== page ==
Structured Multi-Domain Emotion Analysis from Text (SEAT) (starts fall/winter 2017/2018)

I am principle investigator of this project, funded by the German research council (DFG).

Emotion analysis in natural language processings aims at associating text with emotions, for instance with anger, fear, joy, surprise, disgust or sadness. This task extends sentiment analysis, which adds further qualitative value in applications, for instance in social media analysis, in the analysis of fictional stories or news articles.

Existing research has so far mainly focused on the association of text with specific emotion models from psychological research. The development of methods for detecting phrases in text which denote the emotion experiencer (the character or person who feels the emotion), the emotion theme (the cause of the development of an emotion) as well as the modifiers of an emotion (intensifiers and diminishers) has been neglected.

In this project, we aim at filling this gap. We will develop manually annotated corpora from different domains (news, novels, social media) in German and English. Based on these resources, we develop models which are able to automatically recognize and extract such information. We work on different levels: Firstly, we connect words with emotions (with distributional and lexical methods), including grammatical variants. Then, secondly, we analyze these mentions in context with modifiers, the feeler and the theme (cause) of the emotion. Thirdly, we model these information in context, i.e., beyond seperated mentions. All methods will be analyzed regarding their domain and language independence.

Comprehensive Modeling of Conversational Contributions in Prose Texts (started 10/2017)

I am a co-principle investigator ("Co-Applicant") in this project (PI Prof. Sebastian Padó). It is funded by the German research council.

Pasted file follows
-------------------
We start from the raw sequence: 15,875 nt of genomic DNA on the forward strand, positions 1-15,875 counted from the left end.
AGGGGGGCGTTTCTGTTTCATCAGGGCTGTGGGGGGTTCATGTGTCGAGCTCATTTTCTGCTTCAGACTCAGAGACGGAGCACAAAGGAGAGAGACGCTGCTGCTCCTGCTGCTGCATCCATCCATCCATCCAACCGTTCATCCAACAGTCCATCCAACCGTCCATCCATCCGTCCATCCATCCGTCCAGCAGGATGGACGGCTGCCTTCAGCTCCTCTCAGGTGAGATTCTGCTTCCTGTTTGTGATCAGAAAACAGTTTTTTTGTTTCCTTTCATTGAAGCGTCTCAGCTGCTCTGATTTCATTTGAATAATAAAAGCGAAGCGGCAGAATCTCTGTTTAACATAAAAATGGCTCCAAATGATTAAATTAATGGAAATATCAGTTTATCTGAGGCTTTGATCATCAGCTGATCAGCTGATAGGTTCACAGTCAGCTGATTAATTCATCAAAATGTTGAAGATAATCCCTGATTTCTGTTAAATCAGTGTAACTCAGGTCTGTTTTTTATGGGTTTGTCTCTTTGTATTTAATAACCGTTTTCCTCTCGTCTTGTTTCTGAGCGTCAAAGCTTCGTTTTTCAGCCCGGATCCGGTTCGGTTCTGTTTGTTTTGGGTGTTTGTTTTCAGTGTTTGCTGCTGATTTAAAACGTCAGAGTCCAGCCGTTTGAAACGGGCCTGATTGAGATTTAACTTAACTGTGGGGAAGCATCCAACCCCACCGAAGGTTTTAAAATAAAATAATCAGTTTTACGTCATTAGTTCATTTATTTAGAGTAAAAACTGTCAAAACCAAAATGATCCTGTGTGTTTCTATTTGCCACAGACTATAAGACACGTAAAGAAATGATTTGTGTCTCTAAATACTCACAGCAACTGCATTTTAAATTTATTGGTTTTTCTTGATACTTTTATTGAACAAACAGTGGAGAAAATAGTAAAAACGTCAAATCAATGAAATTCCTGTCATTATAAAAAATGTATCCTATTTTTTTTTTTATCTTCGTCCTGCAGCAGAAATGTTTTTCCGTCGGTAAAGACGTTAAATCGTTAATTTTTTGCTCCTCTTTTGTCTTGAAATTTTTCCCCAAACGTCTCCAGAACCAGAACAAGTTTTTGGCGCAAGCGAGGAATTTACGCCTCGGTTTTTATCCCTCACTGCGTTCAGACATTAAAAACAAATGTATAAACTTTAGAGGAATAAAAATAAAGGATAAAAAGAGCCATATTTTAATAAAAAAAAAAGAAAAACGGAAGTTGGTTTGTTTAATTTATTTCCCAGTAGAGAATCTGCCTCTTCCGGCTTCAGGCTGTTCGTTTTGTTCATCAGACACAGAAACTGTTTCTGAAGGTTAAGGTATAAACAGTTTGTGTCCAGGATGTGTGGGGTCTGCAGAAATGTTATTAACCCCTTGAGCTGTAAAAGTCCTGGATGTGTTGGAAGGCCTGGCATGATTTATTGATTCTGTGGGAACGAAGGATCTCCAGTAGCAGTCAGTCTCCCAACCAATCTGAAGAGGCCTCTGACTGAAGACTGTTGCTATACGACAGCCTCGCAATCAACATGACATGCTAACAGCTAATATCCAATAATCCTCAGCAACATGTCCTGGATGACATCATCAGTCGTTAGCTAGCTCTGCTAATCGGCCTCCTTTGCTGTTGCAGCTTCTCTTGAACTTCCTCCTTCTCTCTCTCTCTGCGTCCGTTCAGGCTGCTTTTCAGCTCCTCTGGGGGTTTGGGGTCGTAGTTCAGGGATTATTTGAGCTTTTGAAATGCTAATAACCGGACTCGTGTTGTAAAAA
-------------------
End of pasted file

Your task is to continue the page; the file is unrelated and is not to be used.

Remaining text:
In many kinds of prose texts, both literary or newswire texts, reported speech plays an important role as a source of information aboutcharacters, their attitudes, and their relationships. Going further,such information can aid in the analysis of patterns of behavior and theconstruction of social networks.While readers do not have any problem in assembling representations forcomplete situations from individual instances of reported speech, thisis still a challenging task for computers. Current state of the artmethods are generally organized as "pipelines" which start fromindividual instances of reported speech and proceed incrementally tomore global properties of the situation or characters. Since individualinstances of reported speech are often short and uninformative, apipeline procedure often causes prediction errors which cannot berectified in retrospect.In this project, we develop joint inference methods to model the variousaspects of reported speech (who is the speaker? the hearer? What is thecontent? What is the relationship between speaker and hearer?) togetherinstead of individually. The resulting joint model takes account of theinterdependencies between these aspects. Thus, information from thedifferent aspects can complement each other. The result of this part ofthe project is a solid starting place (in terms of natural languageprocessing methods) for the application of such methods for theautomatic analysis of reported speech in digital humanities and socialsciences.This algorithmic goal is complemented by a goal from corpus andcomputational linguistics, namely elucidating the relationship betweenreported speech and other aspects of semantic analysis. In particular,there appears to be a close relationship between reported speech and (asubset) of semantic roles. Yet, no comprehensive formal analysis hasbeen carried out so far. We will provide a linguistic characterizationof the relationship and exploit it algorithmically to further improvethe recognition of reported speech as discussed above. The results ofthis part of the project is the (at least partial) consolidation of twostrands of research that have largely been treated as independent sofar.